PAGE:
MARY — A PROPER PERSPECTIVE

To distinguish her from other Bible characters with the same name, she is called “Mary the mother of Jesus” (Acts 1:14). Mary was the one about whom the prophet Isaiah spoke when he proclaimed that a virgin would conceive and give birth to a male child by the name of Immanuel (Isaiah 7:14).

Mary was given the unique privilege of being Jesus’ mother. In that role, she was highly favored by God (Luke 1:28). It is essential, however, that we keep her and her activities in proper perspective. Mary is not now and never has been on God’s level. Each person in the world ought to be a “Christian” . . . one who is a follower of and devoted to the Christ. None of us should desire to be a “Maryite” or “Maryian.”

Mary — submissive to God, but not sinless. The following statement about Mary comes from an article entitled “Understanding Catholic Devotion to Mary,” which is found on the web site “Catholic Online”: “Mary, who was empty of all egotism, free from all sin, was as pure as the glass of a very clean window that has no other function than to admit the light of the sun (Son)” [accessed from www.catholic.org on 10 May 2019; emphasis mine, rdc]. In truth, Mary said this about herself: “And my spirit has rejoiced in God my Savior” (Luke 1:47). Mary confessed that God was her “Savior.” From what does God save people? Answer: From sin . . . God saves sinners. If Mary acknowledged that God was her “Savior,” she was admitting that she was a sinner (Jesus never claimed the Father as His Savior because the Christ did not need a Savior). The Bible’s picture of Mary is that she was committed to doing God’s will, but, contrary to the claims made by some, no, she was not “free from all sin.”

Mary — a servant of God, but not Savior of man. Someone came into the world to save sinners. That was not Mary, but Jesus (1 Timothy 1:15). Someone is the way, the truth, and the life through whom humans can come to God the Father. That is Jesus (John 14:6), not Mary.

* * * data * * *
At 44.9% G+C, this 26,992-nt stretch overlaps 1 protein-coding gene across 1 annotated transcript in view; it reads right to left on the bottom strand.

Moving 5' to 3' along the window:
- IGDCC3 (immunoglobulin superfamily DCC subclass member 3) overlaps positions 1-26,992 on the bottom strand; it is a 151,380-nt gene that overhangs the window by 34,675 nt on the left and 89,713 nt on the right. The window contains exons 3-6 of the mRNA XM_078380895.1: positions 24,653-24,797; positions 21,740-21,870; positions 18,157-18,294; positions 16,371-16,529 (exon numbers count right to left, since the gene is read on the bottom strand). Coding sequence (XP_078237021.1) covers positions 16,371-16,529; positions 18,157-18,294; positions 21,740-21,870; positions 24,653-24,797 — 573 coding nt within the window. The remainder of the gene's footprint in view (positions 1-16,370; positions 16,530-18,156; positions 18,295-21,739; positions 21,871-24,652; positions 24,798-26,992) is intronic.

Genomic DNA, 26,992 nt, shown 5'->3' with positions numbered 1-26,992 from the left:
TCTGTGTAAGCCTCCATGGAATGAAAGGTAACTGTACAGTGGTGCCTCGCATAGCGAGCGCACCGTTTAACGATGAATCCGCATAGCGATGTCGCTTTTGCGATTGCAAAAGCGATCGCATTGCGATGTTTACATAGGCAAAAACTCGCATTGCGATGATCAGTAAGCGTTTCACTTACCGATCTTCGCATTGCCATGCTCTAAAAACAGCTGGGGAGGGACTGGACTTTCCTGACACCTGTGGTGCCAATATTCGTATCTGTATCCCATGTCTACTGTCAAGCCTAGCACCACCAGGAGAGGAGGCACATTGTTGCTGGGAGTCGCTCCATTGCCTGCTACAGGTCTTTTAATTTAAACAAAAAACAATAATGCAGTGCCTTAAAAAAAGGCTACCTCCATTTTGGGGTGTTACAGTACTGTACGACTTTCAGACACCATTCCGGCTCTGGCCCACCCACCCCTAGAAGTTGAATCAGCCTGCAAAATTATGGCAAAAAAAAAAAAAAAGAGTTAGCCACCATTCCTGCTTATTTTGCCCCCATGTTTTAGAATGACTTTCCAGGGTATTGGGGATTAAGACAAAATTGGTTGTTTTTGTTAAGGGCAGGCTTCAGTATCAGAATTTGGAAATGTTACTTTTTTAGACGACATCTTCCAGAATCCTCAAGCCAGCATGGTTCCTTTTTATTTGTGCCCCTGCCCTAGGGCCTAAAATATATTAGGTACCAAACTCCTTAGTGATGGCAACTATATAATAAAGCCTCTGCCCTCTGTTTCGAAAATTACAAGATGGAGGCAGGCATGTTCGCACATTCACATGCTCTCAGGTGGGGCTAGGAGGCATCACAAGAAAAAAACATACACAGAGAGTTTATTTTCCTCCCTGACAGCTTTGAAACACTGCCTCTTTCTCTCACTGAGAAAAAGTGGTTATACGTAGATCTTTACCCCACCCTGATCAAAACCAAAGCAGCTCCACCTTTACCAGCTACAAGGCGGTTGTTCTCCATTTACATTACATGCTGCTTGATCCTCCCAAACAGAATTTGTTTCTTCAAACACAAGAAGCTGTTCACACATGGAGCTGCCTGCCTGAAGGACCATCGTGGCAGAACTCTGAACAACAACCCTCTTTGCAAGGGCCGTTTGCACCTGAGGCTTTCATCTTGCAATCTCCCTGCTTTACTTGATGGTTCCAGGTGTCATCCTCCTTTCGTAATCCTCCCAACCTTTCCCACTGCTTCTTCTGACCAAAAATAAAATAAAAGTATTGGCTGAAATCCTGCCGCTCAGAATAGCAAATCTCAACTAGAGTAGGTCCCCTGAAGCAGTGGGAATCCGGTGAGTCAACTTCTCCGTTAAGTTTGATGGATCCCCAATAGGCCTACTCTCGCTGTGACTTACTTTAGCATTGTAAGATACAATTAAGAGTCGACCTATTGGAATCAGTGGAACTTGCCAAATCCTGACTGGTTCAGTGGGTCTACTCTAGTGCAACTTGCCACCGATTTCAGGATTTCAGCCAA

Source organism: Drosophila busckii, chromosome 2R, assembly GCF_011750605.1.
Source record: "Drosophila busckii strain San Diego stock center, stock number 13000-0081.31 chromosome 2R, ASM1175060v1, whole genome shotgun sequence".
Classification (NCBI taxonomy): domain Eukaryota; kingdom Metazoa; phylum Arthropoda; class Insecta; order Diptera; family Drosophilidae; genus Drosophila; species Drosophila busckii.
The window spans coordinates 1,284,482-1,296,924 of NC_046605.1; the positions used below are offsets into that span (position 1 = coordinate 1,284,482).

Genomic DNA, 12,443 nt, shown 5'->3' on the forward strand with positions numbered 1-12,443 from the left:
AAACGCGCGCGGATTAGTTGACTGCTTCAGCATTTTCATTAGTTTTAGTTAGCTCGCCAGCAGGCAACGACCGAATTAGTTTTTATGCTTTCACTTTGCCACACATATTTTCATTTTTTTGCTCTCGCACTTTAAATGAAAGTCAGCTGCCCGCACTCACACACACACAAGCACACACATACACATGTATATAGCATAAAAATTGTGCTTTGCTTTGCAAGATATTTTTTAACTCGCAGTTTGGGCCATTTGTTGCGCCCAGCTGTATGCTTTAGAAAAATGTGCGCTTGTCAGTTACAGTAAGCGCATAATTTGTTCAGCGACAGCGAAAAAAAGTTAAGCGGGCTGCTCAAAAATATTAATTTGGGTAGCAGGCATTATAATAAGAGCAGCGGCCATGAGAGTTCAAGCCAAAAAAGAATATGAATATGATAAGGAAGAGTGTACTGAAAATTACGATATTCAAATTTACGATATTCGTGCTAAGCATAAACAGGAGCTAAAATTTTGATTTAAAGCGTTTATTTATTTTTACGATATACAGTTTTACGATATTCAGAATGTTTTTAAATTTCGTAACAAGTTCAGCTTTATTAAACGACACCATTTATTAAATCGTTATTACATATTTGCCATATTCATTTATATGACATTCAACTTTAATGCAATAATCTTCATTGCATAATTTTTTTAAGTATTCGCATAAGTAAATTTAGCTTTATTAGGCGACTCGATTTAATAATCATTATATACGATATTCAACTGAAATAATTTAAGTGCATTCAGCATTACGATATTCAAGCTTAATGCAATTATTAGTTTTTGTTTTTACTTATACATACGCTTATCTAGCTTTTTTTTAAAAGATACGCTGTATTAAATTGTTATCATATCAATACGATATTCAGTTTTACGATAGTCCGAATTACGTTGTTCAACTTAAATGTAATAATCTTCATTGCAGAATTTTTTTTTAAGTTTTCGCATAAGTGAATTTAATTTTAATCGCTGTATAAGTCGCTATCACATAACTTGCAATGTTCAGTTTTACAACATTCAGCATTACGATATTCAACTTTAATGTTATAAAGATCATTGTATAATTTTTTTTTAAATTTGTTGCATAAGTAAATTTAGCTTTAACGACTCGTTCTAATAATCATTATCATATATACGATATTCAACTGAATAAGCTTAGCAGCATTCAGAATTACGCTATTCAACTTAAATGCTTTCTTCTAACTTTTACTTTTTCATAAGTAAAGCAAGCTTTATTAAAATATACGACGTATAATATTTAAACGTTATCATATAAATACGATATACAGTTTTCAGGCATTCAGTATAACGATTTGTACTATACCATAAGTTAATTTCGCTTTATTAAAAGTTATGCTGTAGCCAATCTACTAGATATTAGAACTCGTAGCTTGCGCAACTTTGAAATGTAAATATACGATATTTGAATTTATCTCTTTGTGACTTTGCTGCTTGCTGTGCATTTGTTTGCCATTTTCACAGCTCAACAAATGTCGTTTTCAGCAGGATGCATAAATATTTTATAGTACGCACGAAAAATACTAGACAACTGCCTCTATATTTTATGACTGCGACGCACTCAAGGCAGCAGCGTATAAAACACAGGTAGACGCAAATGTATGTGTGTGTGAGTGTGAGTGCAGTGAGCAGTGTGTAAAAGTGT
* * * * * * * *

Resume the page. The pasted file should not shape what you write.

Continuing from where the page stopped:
Mary — a mother, but not mediator between humans and God. The Bible plainly declares, “For there is one God and one Mediator between God and men, the man Christ Jesus” (1 Timothy 2:5). Could Mary possibly function on our behalf as a second mediator? No. The fact that the Bible says there is “one Mediator” eliminates Mary, John the Baptizer, Paul, and all others from being our mediator.

Mary — a good person, but not God. Again, we know she is not Deity because she claimed God as her Savior (Luke 1:47). There is no unrighteousness in God (Psalm 92:15). God does not need a Savior. Mary needed a Savior. Therefore, she was not God.

Mary — worthy of imitation, but not worthy of worship. Why is she not worthy of worship? Because, as we just noticed, she is not God. When Cornelius fell down to worship Peter, what was the apostle’s response? “But Peter lifted him up, saying, ‘Stand up; I myself am also a man’” (Acts 10:26). When John fell down to worship an angel, what did the angel say to him? “See that you do not do that . . . Worship God!” (Revelation 19:10). Worship that pleases God is directed to Him only.

There is no doubt that Jesus’ mother was blessed by the God of heaven. Mary was God’s chosen vessel through whom the Word became flesh and dwelt among men (John 1:1,14). In perspective, though, the contrast between her and the Christ is striking:

Jesus created all things (Colossians 1:16,17). Mary did not.

Jesus lived a perfect life on earth (Hebrews 4:14,15). Mary did not.

Jesus has all authority in the spiritual realm (Matthew 28:18). Mary does not.

Jesus is King of kings and Lord of lords (Revelation 19:16). Mary is not.

Jesus is the Head of God’s church (Ephesians 5:23). Mary is not.

Jesus makes intercession for the saints of God (Romans 8:34). Mary does not.

Jesus has the power to wash away sins by His blood (Revelation 1:5). Mary does not.

Approximately one out of every six people living in the world today is identified with the Catholic Church. The devotion which some of them give to Mary, the mother of Jesus, is unbiblical. The same is true of the praise which some lavish on her.

Roger D. Campbell

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